Here's the beef!!

The thing that allows for all this SDR magic is something called the Fast Fourier Transform, and its inverse. This little bugger is a way to convert all those bins that get loaded by the A to D converter into waveforms, and to de-convert waveforms back to bins for array manipulation or modulation.

The way I think about this is imagine you have a cucumber. You get that widget from Ronco called the slice-o-matic and that cuts your cucumber up into a million little cucumber slices. Then you jam all the slices back together. By golly it still looks like a cucumber!!!, but it really isn't the same cuecumber. Its a million slices of cucumber recombined to look like a cucumber. As far as your eye is concerned its a friggin cucumber, but it is really a bunch of slices. This is how FFT works. it takes a bunch of discrete data and jams them all together to make audio that sounds just like analogue audio.

TV actually works like this. If you watch a running back tearing down the field at the stadium its all real time. If you watch it on TV its really a bunch of discrete scans, scanned fast enough that the discreteness dissappears into the persistance of your visual perception. Thought has a certian speed based on how fast the neural network can conduct. The speed of thought is called the P300. It's actually probably slower than P300, but neuroscientists like to talk about that over wine and cheese (neuroscientists are a snotty lot, when I was doing chemistry and physics it was beer (by the keg if you please) and pizza. In fact my old boss had pizza bake-offs where we tried to devise man's best pizza. We would all keep track of our recipe's and once a month we would all meet and bake a bunch of pizza trying to improve pizza science! All that science made us damn thirsty. Good excuse for a party). P300 is the speed an impulse can travel down a neuron and in the fastest neuron that is 300 m/s for the alpha motor neurons. You can't react any faster than the neurons can conduct, and conduct in a coordinated way. Like the speed of light it is a boundary that you can approach but can not cross. So now you have some really good cocktail info and you can look like the smartest guy in the room.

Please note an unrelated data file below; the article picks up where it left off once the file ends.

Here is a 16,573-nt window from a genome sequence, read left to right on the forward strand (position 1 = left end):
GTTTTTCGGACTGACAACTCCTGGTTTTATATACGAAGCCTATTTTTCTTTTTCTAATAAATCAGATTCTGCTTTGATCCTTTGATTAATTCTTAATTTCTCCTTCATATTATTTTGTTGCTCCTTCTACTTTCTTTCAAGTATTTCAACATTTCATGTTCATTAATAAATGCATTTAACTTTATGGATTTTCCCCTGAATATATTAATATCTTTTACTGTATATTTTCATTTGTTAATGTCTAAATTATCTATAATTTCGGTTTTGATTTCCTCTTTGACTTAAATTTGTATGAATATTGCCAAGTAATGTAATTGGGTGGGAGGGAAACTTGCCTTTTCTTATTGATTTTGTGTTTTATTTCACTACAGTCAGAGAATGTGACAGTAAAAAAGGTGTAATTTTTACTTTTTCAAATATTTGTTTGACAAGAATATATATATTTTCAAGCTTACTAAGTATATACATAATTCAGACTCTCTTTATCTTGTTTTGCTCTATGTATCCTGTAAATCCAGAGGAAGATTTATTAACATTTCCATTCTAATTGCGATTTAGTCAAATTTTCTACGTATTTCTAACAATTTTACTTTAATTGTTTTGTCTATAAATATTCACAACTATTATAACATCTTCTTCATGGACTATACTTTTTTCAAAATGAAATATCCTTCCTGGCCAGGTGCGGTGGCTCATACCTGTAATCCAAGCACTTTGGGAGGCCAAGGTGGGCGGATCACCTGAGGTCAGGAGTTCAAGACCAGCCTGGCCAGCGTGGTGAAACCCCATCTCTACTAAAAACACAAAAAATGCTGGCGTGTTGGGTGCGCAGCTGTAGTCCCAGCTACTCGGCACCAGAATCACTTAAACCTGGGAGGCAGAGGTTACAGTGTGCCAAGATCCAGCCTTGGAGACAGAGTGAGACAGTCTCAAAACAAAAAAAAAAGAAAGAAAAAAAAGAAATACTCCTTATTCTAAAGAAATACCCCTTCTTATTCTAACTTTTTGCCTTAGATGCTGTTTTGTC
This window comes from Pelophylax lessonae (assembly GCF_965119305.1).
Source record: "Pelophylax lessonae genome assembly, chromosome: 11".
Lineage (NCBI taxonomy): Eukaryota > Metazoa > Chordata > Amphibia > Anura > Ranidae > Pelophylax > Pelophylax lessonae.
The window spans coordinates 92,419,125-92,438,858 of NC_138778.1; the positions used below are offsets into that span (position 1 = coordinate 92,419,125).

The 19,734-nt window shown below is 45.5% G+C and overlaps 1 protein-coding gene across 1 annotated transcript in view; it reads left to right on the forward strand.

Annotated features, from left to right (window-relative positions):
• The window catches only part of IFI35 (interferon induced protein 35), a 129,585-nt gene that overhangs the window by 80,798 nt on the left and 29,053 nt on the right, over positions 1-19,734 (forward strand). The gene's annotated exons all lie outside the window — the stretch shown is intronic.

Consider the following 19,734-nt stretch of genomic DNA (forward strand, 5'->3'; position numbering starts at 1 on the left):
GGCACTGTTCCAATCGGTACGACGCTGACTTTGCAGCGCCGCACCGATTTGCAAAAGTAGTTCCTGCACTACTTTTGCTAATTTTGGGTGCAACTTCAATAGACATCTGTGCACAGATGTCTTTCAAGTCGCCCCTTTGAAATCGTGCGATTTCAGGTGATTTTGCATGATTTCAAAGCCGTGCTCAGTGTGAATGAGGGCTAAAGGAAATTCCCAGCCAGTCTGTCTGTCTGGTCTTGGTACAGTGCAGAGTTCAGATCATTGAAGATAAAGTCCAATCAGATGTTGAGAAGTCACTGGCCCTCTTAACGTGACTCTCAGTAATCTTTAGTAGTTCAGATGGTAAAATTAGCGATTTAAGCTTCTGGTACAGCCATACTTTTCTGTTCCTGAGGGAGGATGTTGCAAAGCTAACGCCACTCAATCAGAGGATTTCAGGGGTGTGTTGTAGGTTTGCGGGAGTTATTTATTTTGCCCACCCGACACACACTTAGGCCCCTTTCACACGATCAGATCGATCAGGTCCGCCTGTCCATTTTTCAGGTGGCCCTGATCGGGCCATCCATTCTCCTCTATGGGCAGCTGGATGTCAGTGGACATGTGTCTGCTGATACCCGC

The sampling rate needed to completely characterize an analogue signal is determined by the Nyquist Shannon sampling theorem. Basically you have to sample at least twice the highest frequency of what ever analogue signal you are sampling and you have all the data you need. In other words once you chop the cucumber into critically thin enough slices, it really doesn't improve resolution to chop further, (and pretty soon you'd wind up with cucumber mush anyway).

here are a couple of pretty good short wikipedia articles on these two concepts

http://en.wikipedia.org/wiki/Fast_Fourier_transform

http://en.wikipedia.org/wiki/Nyquist%E2%80%93Shannon_sampling_theorem

What I have presented actually considerably over simplifies the reality. The point of the blog is to try and provide some understanding of how this thing works in practical terms for people who are not mathematicians. Its of course hard in a few hundred words to do justice to a concept like this especially without resorting to mathematics. I've been told by more than one person when I discussed the idea of this blog: "Good Luck!" When I started Ham Radio I didn't understand what a "Tank Circuit" did. I was 7 when I first heard the words, but just hearing the words was the start of understanding. I rad those words in the Novice test license manual and there was a little schematic. Why, the tank was between the tube and the antenna! So: It's a start :)

I think Flex-co should include a Cap Snaffler along with every order for snaffling caps of all sizes!!! It really really works!!!

Actually it is true this radio does really really work.

73

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